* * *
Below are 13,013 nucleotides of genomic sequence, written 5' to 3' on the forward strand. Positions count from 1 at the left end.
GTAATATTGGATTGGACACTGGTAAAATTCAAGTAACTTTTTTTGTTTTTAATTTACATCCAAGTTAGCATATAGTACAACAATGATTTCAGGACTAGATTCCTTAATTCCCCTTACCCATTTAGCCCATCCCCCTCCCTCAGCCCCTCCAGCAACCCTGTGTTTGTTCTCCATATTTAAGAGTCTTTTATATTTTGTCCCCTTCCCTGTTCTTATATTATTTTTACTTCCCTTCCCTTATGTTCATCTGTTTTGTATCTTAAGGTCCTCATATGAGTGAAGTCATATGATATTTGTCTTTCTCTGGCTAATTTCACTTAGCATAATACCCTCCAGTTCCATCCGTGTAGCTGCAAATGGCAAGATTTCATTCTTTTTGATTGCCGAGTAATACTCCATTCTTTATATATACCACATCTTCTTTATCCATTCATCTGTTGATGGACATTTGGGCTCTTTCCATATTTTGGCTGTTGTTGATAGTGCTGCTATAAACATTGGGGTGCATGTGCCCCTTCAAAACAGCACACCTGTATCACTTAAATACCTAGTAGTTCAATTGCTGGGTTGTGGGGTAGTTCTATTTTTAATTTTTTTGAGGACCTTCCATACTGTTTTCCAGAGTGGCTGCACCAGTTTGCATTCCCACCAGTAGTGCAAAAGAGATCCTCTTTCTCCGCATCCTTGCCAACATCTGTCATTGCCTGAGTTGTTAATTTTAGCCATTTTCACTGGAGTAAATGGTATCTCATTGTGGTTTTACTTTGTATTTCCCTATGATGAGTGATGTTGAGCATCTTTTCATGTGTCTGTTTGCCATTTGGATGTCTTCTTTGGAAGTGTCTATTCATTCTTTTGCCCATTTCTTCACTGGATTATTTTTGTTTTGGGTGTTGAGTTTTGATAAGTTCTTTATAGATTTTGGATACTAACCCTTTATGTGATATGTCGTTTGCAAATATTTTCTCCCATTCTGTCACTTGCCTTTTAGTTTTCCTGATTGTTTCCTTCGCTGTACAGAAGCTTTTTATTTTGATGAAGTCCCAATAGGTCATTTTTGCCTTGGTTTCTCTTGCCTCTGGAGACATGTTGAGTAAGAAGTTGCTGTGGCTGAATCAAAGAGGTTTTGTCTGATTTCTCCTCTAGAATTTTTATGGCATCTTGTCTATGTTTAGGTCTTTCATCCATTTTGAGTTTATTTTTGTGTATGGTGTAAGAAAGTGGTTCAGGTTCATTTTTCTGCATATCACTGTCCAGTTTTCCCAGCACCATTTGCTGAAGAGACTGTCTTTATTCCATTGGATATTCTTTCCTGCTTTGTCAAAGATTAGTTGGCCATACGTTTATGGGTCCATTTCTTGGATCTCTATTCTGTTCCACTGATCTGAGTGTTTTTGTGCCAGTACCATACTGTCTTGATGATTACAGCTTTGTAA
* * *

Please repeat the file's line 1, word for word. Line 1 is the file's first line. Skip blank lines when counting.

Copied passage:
Below are 13,013 nucleotides of genomic sequence, written 5' to 3' on the forward strand. Positions count from 1 at the left end.